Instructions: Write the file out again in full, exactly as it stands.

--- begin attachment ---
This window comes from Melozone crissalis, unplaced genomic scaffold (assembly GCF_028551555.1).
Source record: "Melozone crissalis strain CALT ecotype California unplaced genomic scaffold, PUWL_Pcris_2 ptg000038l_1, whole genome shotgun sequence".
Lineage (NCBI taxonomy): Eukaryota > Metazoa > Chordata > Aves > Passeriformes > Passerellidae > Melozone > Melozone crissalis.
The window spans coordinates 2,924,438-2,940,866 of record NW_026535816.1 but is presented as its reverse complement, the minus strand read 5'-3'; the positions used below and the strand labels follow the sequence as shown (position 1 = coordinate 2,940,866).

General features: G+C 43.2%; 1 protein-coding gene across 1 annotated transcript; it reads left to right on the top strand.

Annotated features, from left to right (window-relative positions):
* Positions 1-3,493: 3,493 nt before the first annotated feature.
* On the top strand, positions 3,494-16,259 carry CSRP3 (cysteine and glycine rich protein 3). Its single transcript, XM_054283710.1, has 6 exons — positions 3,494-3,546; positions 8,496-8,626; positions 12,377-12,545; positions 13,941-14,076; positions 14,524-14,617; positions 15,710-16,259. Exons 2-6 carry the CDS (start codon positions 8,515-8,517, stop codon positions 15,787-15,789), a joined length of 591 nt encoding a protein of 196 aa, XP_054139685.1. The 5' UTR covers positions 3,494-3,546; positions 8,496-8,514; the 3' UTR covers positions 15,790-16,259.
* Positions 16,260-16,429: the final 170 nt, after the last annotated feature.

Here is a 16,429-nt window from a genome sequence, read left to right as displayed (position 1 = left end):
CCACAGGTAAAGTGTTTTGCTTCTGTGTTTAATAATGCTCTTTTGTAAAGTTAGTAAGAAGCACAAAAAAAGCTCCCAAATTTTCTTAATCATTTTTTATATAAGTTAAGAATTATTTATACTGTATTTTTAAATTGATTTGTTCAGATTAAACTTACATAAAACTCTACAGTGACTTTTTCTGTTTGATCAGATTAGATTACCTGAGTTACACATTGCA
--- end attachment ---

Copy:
This window comes from Melozone crissalis, unplaced genomic scaffold (assembly GCF_028551555.1).
Source record: "Melozone crissalis strain CALT ecotype California unplaced genomic scaffold, PUWL_Pcris_2 ptg000038l_1, whole genome shotgun sequence".
Lineage (NCBI taxonomy): Eukaryota > Metazoa > Chordata > Aves > Passeriformes > Passerellidae > Melozone > Melozone crissalis.
The window spans coordinates 2,924,438-2,940,866 of record NW_026535816.1 but is presented as its reverse complement, the minus strand read 5'-3'; the positions used below and the strand labels follow the sequence as shown (position 1 = coordinate 2,940,866).

General features: G+C 43.2%; 1 protein-coding gene across 1 annotated transcript; it reads left to right on the top strand.

Annotated features, from left to right (window-relative positions):
* Positions 1-3,493: 3,493 nt before the first annotated feature.
* On the top strand, positions 3,494-16,259 carry CSRP3 (cysteine and glycine rich protein 3). Its single transcript, XM_054283710.1, has 6 exons — positions 3,494-3,546; positions 8,496-8,626; positions 12,377-12,545; positions 13,941-14,076; positions 14,524-14,617; positions 15,710-16,259. Exons 2-6 carry the CDS (start codon positions 8,515-8,517, stop codon positions 15,787-15,789), a joined length of 591 nt encoding a protein of 196 aa, XP_054139685.1. The 5' UTR covers positions 3,494-3,546; positions 8,496-8,514; the 3' UTR covers positions 15,790-16,259.
* Positions 16,260-16,429: the final 170 nt, after the last annotated feature.

Here is a 16,429-nt window from a genome sequence, read left to right as displayed (position 1 = left end):
CCACAGGTAAAGTGTTTTGCTTCTGTGTTTAATAATGCTCTTTTGTAAAGTTAGTAAGAAGCACAAAAAAAGCTCCCAAATTTTCTTAATCATTTTTTATATAAGTTAAGAATTATTTATACTGTATTTTTAAATTGATTTGTTCAGATTAAACTTACATAAAACTCTACAGTGACTTTTTCTGTTTGATCAGATTAGATTACCTGAGTTACACATTGCA